I won’t lie–I’m a latecomer when it comes to Herro Sugar. I read the feature in the magazine and listened to their recently released EP, Smoking General Kills Sturgeon. I was quite impressed.
I won’t lie–I’m a latecomer when it comes to Herro Sugar. I read the feature in the magazine and listened to their recently released EP, Smoking General Kills Sturgeon. I was quite impressed. But the moment that really led me to take notice was when Snowy Owls’ Matt Klimas spoke to me about their record release show, and mentioned that it would be their fiftieth show as well. Wait, fiftieth show? Didn’t they just start playing in the summer?
Herro Sugar’s tendencies as a band link them to a much grander source of inspiration than many listeners might give them credit for. They’re onto something that is an individual sound, and generate quality that can only be accredited to the band themselves. When I listen, I hear huge swaths of indie rock history storming their way through every chord and lyric, as the youth find a way to make their own voice be heard in the midst of what has already been.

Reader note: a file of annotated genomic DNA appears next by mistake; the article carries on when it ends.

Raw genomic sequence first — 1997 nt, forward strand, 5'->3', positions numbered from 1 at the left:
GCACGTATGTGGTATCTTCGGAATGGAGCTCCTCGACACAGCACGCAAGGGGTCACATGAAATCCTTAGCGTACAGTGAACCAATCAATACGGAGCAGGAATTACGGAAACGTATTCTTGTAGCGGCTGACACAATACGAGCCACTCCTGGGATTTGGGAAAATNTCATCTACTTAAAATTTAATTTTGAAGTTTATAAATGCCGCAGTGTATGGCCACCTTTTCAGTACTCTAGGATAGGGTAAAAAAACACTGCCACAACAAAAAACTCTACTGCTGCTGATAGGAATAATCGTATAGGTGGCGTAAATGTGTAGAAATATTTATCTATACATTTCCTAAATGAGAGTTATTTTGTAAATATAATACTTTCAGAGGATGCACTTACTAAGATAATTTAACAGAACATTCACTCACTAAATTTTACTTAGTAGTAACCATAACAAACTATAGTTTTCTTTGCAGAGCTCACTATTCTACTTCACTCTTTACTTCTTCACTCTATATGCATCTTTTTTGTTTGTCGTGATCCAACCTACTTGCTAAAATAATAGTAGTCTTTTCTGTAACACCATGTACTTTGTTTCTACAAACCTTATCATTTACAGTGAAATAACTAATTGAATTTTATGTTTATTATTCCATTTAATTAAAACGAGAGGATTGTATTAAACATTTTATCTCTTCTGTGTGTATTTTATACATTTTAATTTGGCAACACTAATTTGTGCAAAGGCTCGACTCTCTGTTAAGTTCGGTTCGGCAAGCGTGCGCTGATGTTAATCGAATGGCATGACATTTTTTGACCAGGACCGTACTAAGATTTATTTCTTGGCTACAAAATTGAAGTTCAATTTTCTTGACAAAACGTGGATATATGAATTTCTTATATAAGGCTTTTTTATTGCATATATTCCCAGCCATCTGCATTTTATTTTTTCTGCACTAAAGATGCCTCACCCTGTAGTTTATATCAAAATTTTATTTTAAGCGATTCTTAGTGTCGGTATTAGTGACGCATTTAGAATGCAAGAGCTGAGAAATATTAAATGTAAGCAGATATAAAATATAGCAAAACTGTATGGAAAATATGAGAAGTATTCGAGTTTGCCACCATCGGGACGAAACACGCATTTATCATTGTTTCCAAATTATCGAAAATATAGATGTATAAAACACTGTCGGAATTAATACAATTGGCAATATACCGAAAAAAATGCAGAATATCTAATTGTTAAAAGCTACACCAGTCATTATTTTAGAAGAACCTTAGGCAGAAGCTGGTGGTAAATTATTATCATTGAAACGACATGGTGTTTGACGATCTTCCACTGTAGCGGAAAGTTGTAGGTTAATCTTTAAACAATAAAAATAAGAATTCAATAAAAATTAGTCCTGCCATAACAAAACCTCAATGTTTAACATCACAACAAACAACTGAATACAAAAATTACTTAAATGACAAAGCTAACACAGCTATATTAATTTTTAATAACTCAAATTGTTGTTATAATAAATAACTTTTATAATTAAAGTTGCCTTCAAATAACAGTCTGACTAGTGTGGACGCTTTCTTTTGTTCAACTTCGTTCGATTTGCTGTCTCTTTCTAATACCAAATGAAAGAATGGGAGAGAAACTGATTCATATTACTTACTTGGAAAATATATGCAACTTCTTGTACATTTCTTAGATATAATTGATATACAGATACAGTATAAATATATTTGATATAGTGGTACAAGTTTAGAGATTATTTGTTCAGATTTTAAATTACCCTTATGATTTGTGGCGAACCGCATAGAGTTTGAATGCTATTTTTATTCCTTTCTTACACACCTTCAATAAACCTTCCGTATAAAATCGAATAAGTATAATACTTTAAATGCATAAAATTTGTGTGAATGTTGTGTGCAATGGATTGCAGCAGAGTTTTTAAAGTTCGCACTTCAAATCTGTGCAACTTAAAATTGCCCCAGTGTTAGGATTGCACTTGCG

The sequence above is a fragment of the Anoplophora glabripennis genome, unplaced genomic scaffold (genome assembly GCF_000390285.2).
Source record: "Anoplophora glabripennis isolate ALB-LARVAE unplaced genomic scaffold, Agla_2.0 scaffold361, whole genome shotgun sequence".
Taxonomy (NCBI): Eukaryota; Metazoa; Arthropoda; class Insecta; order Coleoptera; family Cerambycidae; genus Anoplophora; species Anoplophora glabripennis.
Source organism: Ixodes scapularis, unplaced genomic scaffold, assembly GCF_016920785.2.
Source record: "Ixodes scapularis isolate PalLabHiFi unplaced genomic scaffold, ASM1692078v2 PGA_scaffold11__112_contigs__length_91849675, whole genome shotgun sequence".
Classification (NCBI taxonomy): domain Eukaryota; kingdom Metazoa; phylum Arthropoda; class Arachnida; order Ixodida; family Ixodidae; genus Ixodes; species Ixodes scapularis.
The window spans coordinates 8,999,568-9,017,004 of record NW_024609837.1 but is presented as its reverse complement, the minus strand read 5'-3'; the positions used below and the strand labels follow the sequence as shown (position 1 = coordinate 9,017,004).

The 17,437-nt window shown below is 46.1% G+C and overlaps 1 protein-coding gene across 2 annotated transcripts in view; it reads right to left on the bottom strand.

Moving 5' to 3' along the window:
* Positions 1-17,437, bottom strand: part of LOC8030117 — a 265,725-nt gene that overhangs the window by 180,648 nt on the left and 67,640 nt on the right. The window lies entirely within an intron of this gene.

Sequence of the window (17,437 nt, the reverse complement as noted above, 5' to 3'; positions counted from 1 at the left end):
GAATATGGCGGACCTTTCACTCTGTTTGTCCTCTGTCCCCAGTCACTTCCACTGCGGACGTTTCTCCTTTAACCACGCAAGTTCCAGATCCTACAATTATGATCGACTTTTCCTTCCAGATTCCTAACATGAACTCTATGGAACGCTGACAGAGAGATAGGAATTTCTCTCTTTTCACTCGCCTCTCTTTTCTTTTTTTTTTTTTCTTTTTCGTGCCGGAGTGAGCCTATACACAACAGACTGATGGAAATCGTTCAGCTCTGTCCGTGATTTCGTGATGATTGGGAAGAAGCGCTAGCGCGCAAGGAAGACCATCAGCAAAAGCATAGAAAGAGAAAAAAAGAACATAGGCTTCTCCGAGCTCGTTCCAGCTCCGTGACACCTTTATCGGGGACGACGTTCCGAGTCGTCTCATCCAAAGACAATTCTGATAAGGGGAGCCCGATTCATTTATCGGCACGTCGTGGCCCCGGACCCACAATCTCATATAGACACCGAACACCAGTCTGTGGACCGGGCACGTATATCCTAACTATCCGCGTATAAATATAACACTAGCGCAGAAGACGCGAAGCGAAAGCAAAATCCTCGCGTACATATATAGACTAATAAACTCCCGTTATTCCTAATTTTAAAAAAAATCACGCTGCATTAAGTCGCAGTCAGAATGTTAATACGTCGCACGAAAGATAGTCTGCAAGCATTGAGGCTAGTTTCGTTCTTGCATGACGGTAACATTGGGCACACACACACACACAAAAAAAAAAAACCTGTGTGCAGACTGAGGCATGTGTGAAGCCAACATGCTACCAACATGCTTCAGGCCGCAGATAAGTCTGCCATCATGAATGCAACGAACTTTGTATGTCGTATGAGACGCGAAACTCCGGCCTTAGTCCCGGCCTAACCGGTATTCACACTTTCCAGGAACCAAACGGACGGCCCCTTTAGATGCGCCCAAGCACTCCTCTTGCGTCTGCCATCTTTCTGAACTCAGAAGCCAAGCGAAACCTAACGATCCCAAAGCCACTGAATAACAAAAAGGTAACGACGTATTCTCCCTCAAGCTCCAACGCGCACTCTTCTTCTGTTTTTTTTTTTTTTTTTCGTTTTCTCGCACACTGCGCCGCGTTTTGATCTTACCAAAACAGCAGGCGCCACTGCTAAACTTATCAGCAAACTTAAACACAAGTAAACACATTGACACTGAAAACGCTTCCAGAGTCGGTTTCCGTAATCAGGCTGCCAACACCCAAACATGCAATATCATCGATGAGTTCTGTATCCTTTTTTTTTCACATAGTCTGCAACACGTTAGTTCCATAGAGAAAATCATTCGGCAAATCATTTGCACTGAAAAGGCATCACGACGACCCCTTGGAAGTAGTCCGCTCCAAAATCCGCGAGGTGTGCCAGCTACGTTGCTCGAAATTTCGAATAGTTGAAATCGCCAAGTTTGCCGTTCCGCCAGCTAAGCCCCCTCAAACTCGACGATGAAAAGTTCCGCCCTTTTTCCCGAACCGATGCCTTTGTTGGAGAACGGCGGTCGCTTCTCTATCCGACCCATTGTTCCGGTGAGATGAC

Herro Sugar is participating in this year’s Ghost of Pop, and I believe they will fill the niche that the wonderful Young Adult Fiction occupied last year, bringing the fervor of a young band that teeters on a subtle, unsuspected intensity. And yet, they’ll be blessed to be surrounded by the most awesome of Richmond bands. As The Trillions’ Chris Smith said of Herro Sugar, “Welcome to the future of Richmond music.” Coming from one of the current scene’s heavyweights, that’s a quote that should be taken to heart.